A sky bathed in haze
veils the prairies, bringing
another day of whitish-grey
over corn and soybeans
and the skyscrapers of Chicago.
We lost the blue weeks ago
in a morning’s harried glance.
Primary pollutants, they say,
creep down in the thickness
of cloud from Canada’s wildfires,
their path subject to the whims
of the wind. Acres of forest
in Thunder Bay burn out of control,
and miles to the south, cracked earth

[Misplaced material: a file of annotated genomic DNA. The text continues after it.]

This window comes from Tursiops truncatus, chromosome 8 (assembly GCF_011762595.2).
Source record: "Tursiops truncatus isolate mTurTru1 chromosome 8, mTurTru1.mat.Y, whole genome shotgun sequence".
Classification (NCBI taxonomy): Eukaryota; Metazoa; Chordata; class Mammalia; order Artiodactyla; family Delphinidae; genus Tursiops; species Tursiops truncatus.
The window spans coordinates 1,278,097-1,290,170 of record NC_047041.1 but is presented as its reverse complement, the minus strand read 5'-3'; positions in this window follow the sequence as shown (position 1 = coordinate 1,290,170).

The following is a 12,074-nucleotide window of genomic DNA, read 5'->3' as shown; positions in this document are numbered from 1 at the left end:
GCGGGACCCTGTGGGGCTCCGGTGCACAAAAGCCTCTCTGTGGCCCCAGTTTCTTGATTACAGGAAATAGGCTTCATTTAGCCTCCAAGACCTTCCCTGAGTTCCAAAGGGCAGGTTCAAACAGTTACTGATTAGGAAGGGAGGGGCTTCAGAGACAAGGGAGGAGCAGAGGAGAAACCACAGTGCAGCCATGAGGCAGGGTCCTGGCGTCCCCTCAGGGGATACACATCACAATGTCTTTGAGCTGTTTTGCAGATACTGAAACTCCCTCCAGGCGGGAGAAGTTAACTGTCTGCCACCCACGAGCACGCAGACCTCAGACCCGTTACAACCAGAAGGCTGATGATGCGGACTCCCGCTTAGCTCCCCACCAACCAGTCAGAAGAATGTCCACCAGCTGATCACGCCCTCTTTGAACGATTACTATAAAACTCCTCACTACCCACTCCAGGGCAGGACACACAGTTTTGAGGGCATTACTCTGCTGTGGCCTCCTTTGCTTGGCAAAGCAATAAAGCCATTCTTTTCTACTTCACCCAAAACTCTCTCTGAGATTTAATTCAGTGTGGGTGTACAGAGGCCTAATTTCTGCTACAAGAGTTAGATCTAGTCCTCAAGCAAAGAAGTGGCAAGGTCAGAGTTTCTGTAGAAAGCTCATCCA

knows sky-dirt and breathlessness
in a Midwest abandoned by ozone.
We struggle to inhale the remains
of a world on which we have written
our own demise in the ink of ashes,
in the well-deserved dust of denial.
Donna Pucciani, a Chicago-based writer, has published poetry worldwide in Shi Chao Poetry, Poetry Salzburg, Acumen, Journal of Italian Translation, ParisLitUp, and other journals. Her seventh and most recent book of poetry is EDGES.